Shrimp-Based Bio-plastic Created at Harvard University

As our landfills reach their limits and our global oceans become cluttered with trash, people around the world are growing more focused on the products we purchase and their impact on the earth. Through an exciting new development from Harvard University’s Wyss Institute for Biologically Inspired Engineering, landfills may become a problem of the past and “littering” could soon benefit the environment. This exciting new breakthrough is based on a delicious product already featured in homes throughout the world: shrimp!


Post-Doctoral Fellow Javier Fernandez and Wyss Institute Founding Director Don Ingber, with their team, have developed an environmentally-friendly chitosan-based bio-plastic. Their process is a new treatment for the polymer chitosan, made from shrimp shells. The treatment results in a tough, pliable liquid crystal that is mixed with wood flour and cast or injection-molded to create 3-dimensional intricately shaped objects. The bio-plastic is a valuable replacement for traditional plastics through a number of unique benefits.


Chitosan is created from chitin, a protein found in the shells of crustaceans, as well as insect exoskeletons and butterfly wings. Shrimp shells are a particularly plentiful source of chitin and currently considered “waste” from our delicious seafood meals. Wood flour is also an abundant byproduct - an excess material created by wood processing. Manufacturing of the chitosan-based bio-plastic would serve to “recycle” the plentiful waste and create a surprisingly low-cost commodity.

Unlike traditional plastics, chitin and wood flour are also both completely bio-degradable materials. Chitin, as a protein rich in nutrients, actually acts as a fertilizer when breaking down naturally. The chitosan product would bio-degrade in approximately two weeks, and used materials could be sold and recycled as ground fertilizer. This dual use would act as incentive for consumers that may be hesitant to try out a new product by providing them with a supplementary profit from the sale of their “waste”. Consumers could also utilize the chitosan bio-plastic as fertilizer for their own plants, creating an efficient home-based recycling program.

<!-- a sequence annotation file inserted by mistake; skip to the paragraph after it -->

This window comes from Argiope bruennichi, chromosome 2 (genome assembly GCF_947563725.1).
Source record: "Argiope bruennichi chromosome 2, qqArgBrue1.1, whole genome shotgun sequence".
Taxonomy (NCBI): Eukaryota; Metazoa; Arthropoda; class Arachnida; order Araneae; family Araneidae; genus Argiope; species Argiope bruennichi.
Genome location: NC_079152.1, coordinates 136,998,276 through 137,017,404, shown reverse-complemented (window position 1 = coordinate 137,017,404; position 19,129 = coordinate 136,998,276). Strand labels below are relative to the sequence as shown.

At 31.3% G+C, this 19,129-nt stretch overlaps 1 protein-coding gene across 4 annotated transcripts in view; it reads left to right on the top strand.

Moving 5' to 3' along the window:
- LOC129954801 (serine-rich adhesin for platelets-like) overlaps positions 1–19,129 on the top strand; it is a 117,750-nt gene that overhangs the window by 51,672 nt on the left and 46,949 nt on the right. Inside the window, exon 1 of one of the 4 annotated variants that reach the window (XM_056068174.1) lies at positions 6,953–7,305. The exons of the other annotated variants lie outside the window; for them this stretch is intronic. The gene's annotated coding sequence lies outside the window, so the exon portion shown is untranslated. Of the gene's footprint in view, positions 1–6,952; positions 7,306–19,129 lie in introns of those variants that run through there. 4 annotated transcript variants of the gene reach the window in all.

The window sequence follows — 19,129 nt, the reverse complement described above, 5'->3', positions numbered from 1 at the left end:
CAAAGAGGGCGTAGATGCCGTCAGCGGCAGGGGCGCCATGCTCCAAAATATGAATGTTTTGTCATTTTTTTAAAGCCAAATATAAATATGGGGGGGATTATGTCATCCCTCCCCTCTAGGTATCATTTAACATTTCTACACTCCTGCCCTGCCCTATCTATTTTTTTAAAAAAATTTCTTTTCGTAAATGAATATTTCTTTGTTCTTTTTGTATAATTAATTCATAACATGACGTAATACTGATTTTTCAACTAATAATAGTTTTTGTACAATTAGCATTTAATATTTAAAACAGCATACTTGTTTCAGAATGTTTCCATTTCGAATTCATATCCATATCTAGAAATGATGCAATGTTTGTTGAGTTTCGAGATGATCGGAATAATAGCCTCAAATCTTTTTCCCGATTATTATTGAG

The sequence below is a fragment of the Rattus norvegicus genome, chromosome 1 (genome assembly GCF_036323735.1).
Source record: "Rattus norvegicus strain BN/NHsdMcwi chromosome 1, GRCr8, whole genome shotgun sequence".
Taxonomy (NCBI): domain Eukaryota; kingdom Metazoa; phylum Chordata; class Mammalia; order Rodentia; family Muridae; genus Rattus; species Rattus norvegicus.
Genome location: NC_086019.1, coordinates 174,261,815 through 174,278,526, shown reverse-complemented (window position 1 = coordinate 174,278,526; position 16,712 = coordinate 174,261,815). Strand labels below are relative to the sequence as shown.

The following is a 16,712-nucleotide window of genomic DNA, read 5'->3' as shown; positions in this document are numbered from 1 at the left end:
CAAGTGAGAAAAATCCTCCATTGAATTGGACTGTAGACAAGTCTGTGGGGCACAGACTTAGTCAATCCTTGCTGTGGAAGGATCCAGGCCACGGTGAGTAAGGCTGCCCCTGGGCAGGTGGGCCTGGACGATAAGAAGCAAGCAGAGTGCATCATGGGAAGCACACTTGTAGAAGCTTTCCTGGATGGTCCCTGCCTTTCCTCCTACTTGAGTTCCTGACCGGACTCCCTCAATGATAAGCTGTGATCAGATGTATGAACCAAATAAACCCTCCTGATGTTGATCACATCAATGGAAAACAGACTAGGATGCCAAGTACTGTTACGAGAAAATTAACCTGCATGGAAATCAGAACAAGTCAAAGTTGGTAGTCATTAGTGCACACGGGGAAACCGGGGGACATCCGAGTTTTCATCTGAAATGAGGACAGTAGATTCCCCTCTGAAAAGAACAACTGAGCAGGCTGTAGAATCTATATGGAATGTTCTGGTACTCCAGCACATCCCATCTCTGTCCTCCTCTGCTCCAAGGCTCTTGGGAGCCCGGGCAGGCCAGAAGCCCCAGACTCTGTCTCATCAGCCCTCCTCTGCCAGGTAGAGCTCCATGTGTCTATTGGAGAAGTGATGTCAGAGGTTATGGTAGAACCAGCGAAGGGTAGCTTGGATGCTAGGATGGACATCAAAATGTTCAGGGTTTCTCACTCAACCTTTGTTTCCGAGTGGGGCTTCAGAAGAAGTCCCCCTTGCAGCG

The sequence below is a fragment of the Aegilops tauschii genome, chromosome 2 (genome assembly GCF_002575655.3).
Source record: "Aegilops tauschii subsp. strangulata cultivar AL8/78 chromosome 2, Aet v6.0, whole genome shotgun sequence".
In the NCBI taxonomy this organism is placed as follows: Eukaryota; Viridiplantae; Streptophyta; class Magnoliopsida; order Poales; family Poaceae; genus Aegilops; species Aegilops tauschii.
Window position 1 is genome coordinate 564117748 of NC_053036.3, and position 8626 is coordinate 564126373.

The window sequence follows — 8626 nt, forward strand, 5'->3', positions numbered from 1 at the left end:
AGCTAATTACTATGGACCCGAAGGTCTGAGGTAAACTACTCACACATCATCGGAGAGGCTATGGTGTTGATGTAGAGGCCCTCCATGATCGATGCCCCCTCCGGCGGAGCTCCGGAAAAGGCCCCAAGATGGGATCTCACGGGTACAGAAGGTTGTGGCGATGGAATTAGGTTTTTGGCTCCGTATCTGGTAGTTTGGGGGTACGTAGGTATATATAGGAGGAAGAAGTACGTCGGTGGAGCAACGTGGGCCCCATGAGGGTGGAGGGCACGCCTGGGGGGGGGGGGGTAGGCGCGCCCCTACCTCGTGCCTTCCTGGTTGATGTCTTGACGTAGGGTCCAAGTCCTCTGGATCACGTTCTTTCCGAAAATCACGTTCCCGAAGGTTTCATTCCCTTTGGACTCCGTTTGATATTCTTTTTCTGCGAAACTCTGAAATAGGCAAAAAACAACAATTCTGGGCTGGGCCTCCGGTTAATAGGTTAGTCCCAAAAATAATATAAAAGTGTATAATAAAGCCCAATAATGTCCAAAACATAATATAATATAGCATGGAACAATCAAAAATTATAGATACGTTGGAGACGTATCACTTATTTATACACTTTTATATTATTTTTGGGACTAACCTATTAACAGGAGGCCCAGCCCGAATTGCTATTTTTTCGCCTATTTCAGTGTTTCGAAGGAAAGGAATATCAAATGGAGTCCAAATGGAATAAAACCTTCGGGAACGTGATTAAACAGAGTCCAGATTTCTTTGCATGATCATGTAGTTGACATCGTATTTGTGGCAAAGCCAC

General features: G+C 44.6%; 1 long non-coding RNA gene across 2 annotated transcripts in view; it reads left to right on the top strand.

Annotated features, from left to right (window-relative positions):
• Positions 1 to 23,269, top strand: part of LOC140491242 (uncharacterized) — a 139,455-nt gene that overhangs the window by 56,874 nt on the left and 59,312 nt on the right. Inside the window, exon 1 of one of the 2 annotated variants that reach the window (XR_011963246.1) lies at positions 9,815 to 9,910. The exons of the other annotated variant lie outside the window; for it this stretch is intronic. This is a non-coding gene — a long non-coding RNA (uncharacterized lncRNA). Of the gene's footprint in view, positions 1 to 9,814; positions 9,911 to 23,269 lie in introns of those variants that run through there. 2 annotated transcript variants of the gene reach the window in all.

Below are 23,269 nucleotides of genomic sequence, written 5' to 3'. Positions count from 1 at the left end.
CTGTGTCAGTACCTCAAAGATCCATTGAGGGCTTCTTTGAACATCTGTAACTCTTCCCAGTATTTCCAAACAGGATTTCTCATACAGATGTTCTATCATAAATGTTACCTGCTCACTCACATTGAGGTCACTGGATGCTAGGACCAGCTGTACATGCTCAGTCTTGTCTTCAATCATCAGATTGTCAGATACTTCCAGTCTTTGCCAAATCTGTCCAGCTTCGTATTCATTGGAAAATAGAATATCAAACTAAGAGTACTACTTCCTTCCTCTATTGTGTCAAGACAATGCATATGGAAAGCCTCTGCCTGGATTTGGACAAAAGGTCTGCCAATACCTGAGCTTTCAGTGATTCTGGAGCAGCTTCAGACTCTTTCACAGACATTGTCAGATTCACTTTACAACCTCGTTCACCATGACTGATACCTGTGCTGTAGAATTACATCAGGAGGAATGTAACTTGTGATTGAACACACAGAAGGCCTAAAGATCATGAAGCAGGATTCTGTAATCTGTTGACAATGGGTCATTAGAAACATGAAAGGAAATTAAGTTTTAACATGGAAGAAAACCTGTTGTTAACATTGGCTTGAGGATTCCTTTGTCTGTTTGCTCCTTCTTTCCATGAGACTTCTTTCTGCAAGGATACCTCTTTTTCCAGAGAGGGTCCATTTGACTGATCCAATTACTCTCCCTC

The manufacturing process for chitosan bio-plastic comes without the harmful environmental impacts associated with the creation of traditional plastic materials. The bio-plastic can also be created in a variety of colors through different acidity levels utilized during creation. Fernandez, Ingber, and their team are currently refining their fabrication methods, and hope to have the product available for industrial use soon. Chitosan-based bio-plastic is just one of many exciting new innovations inspired by delicious, nutritious shrimp.


“Bioplastic Engineered from Shrimp Shells.” Engineering Materials. Findlay Media Ltd. 2014. Web. March 2014.